By Charlotte Kanner

For The Diamondback

Activists from the Washington, D.C., area emphasized the importance of connections between food, culture and labor activism in Asian Pacific Islander Desi American communities Tuesday during a panel at the University of Maryland.

The Multicultural Involvement and Community Advocacy office hosted the panel for APIDA Heritage Month, which this university celebrates in April. The panel featured three guest speakers who taught attendees about issues surrounding identity, heritage and social justice.

Justine Suegay, this university’s coordinator for APIDA student involvement, moderated the panel and spoke about the importance and relevance of food in APIDA cultures and history.

“Food is a touchstone of our Asian, Pacific Islander and Desi American cultures, identities, history and heritage,” Suegay said.

This university’s theme for APIDA heritage month is “To the Table,” according to Stamp Student Union’s website. The theme emphasizes how food is an outlet for resistance.

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The panelists shared personal anecdotes connecting food to their cultural backgrounds and experiences.

Jay Cleofe, an organizer with Anakbayan Montgomery County — a grassroots youth organization dedicated to fighting for democracy in the Philippines — also spoke Tuesday night. He brought attention to the Philippines’ struggle against capitalism and imperialism, highlighting the exploitation of laborers and the need for national democracy.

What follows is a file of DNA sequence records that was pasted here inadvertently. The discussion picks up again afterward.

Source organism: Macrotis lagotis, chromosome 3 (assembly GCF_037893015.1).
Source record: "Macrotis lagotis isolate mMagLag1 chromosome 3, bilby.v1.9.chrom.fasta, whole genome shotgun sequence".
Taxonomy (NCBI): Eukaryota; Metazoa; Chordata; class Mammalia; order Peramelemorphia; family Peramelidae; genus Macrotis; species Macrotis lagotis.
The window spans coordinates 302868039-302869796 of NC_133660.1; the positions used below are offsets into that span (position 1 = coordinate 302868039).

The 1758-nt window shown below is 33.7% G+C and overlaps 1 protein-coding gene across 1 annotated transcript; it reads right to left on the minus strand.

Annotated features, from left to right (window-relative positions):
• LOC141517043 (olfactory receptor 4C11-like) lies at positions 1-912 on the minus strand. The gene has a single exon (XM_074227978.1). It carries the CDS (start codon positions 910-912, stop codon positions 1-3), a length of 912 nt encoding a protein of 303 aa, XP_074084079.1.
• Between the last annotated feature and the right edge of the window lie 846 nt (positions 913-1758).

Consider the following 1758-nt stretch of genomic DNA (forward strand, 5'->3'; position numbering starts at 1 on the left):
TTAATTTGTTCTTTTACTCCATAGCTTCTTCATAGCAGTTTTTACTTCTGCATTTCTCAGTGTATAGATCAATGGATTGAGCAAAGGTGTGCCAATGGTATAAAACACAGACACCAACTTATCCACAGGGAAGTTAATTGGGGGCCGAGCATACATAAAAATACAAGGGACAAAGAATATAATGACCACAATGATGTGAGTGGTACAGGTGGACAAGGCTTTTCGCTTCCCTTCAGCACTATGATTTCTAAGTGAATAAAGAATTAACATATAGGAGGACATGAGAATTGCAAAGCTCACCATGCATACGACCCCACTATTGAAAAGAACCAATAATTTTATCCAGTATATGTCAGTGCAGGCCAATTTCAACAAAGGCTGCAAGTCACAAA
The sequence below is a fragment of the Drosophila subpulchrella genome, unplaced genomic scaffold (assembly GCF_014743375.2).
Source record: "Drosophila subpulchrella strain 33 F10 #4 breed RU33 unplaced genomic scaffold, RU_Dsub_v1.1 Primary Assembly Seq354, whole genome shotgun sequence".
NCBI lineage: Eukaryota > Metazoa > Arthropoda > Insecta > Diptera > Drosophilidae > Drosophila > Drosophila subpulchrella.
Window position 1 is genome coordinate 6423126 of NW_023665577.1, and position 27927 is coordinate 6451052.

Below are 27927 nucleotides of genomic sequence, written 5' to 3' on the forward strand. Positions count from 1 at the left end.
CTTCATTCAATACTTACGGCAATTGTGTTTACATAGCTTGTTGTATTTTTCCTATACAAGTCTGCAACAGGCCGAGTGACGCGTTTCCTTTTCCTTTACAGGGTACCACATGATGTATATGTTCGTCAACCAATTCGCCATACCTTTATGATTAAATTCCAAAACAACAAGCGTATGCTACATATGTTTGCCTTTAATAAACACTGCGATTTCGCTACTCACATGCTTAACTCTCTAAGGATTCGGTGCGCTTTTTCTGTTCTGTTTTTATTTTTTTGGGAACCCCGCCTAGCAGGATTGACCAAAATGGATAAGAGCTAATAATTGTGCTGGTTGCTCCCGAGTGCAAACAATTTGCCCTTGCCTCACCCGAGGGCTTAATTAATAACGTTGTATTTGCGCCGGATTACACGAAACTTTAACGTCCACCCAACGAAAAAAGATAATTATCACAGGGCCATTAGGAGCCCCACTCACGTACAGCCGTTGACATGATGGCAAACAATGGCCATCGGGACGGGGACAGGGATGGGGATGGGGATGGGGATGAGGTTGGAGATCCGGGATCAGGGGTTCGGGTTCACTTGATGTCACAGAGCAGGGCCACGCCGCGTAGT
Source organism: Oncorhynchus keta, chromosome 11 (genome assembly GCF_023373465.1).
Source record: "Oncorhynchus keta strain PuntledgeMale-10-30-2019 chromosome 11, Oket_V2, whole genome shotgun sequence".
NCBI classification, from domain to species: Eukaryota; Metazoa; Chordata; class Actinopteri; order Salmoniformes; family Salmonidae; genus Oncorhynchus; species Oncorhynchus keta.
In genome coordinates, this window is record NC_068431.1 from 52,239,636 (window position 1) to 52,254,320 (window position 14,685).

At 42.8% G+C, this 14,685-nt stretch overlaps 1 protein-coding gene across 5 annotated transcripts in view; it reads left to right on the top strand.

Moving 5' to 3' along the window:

As a Filipino boy, Cleofe struggled to figure out who he was and took his parents’ cooking for granted, they said. As Cleofe got older, he realized food was ultimately a gateway and a connection to his culture and home, they added.

For panelist Quỳnh Nguyễn, food is associated with gentrification in cultural spaces. Nguyễn is the co-founder and co-organizer of Viet Place Collective, an organization that aims to uplift the legacy of the Vietnamese community in the area.

Nguyễn emphasized how power dynamics tie into food, providing an example of how the status of Chinatowns in the country is in trouble. They highlighted the Eden Center, a strip mall in Falls Church, Virginia where the city council adopted a redevelopment plan in the surrounding 10 blocks, according to The City of Falls Church Virginia’s website.

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Improving housing and amenities can sound like a great idea, but price inflation from redevelopment can create gentrification, according to Viet Place Collective’s website.

“Redevelopment is never a natural process, it is manufactured,” Nguyễn said.

Aparna Raj, the organizer and content creator of @districtdelicious — an Instagram page dedicated to food and democracy — highlighted the significance of food in her culture during the panel.

Raj emphasized how she has reconnected with her roots through food — particularly dosa, a type of South Indian crepe.

Raj’s Instagram page was born after she wanted to place a focus on labor dynamics and worker rights, she said. Through her experiences in the restaurant industry, she discovered investors disproportionately supported white men.

“Commodification of food has a lot of power in this capitalistic society,” Raj said.